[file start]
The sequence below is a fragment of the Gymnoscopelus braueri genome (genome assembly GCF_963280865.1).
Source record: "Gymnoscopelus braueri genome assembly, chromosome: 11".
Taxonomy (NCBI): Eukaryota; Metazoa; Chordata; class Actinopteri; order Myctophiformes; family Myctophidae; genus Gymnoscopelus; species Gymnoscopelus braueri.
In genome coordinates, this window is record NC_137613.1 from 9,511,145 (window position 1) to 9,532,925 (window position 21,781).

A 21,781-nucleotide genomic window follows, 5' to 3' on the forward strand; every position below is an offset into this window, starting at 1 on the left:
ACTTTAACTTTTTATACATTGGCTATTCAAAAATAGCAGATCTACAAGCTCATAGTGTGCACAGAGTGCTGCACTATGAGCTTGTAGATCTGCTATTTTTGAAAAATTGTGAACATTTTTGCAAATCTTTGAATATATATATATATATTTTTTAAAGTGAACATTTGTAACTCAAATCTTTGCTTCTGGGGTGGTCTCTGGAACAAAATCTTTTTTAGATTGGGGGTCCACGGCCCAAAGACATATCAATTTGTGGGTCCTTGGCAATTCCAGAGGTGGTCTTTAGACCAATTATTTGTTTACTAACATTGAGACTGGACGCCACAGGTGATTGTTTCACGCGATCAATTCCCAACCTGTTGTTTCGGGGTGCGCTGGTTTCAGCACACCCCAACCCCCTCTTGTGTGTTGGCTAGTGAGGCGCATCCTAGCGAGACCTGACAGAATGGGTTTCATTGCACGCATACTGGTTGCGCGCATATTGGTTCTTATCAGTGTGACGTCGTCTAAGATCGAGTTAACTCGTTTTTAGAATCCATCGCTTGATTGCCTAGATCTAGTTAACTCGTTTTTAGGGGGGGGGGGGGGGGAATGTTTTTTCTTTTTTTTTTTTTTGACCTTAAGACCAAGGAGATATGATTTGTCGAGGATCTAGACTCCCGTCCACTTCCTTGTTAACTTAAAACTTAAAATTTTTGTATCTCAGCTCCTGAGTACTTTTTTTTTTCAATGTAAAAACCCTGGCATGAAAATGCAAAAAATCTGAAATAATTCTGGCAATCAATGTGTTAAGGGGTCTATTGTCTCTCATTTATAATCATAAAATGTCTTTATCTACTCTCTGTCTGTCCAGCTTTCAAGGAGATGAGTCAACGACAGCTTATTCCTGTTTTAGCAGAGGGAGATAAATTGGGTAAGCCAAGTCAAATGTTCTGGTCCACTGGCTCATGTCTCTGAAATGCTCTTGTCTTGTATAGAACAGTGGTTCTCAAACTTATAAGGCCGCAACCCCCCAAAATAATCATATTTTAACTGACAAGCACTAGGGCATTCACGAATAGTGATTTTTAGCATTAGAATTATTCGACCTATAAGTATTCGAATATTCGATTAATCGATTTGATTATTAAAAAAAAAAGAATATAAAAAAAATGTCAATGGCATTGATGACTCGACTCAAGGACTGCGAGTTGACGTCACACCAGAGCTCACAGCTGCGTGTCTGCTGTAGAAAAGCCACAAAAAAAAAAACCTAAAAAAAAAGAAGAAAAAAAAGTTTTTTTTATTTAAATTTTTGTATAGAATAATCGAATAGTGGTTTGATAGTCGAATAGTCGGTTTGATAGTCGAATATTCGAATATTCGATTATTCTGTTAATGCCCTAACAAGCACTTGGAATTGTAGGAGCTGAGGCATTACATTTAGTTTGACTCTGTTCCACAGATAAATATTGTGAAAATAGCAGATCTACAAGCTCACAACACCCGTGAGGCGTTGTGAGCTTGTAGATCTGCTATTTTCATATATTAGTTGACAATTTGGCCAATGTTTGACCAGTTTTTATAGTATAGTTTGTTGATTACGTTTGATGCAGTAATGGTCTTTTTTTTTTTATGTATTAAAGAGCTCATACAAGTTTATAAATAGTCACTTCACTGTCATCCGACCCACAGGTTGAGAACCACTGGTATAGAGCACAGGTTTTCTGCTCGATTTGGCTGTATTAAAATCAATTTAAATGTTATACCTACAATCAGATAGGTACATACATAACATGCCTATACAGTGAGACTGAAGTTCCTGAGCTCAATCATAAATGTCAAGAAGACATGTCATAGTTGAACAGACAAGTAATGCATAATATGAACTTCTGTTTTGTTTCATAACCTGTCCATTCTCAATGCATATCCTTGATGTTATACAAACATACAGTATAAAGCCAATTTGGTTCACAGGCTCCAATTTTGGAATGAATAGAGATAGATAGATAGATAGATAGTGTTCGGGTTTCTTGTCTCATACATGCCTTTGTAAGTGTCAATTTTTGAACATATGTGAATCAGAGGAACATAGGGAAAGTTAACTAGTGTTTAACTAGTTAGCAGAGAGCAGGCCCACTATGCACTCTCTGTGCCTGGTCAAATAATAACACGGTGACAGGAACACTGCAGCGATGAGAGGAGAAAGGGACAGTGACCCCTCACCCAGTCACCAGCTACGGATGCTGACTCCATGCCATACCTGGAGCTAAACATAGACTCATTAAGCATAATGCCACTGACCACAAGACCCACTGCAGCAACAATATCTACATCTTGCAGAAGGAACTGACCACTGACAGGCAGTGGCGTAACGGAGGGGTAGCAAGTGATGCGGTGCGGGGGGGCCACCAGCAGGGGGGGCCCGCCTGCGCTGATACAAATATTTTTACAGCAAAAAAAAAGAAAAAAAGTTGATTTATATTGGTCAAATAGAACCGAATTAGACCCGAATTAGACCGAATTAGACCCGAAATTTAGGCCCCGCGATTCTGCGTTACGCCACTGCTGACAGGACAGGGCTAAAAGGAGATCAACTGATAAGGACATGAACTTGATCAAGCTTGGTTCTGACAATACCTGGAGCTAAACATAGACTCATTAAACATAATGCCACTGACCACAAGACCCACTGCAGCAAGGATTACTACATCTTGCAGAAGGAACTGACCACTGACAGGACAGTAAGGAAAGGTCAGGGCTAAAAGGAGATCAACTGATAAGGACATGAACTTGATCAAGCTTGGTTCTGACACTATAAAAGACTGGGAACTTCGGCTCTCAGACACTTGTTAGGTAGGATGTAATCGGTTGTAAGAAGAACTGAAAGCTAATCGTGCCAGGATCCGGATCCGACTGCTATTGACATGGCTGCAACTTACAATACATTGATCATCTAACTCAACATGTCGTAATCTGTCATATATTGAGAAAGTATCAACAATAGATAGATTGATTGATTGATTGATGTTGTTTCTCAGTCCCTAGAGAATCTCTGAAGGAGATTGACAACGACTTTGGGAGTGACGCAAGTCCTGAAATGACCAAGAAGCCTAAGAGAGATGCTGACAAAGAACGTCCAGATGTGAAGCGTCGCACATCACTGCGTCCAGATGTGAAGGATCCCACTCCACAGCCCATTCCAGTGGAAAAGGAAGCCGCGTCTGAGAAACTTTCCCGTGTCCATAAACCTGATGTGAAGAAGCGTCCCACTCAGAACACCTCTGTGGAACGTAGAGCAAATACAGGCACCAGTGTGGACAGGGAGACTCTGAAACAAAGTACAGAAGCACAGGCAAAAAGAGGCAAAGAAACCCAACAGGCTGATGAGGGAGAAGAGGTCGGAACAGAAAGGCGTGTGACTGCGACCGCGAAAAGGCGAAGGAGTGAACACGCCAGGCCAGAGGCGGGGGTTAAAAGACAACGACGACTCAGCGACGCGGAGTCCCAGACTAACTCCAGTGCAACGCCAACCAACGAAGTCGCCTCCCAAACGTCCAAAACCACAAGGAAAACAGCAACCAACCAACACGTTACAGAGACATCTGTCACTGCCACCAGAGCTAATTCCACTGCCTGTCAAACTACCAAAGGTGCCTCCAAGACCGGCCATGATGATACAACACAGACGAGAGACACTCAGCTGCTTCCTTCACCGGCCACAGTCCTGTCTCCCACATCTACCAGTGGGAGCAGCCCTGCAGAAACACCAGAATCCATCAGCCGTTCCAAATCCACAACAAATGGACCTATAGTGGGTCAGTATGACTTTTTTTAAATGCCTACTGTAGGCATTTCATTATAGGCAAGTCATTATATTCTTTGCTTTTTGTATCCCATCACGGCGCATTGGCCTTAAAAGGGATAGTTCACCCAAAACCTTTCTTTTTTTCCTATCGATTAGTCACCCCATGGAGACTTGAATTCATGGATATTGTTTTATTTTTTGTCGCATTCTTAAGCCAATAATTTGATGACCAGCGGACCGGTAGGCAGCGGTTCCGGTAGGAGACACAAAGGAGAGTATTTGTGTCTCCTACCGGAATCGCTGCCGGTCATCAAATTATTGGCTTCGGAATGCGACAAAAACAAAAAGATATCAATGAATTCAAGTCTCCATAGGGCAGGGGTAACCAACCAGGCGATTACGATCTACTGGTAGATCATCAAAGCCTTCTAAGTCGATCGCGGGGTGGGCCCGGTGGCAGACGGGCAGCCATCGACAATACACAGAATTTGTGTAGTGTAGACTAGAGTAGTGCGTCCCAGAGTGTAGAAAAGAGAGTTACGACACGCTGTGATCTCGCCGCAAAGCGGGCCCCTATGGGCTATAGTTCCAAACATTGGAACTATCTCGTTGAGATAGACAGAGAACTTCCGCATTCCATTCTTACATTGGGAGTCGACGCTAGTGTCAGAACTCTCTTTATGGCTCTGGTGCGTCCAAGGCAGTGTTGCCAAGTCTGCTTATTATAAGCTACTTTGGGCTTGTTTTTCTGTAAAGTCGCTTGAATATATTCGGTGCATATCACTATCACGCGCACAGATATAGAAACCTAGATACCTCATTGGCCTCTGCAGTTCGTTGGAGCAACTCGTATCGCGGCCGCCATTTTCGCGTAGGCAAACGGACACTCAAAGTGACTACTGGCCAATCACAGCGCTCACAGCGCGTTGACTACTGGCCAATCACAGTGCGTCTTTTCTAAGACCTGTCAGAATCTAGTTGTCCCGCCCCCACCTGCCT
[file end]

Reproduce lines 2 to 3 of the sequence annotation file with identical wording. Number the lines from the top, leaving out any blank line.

Source record: "Gymnoscopelus braueri genome assembly, chromosome: 11".
Taxonomy (NCBI): Eukaryota; Metazoa; Chordata; class Actinopteri; order Myctophiformes; family Myctophidae; genus Gymnoscopelus; species Gymnoscopelus braueri.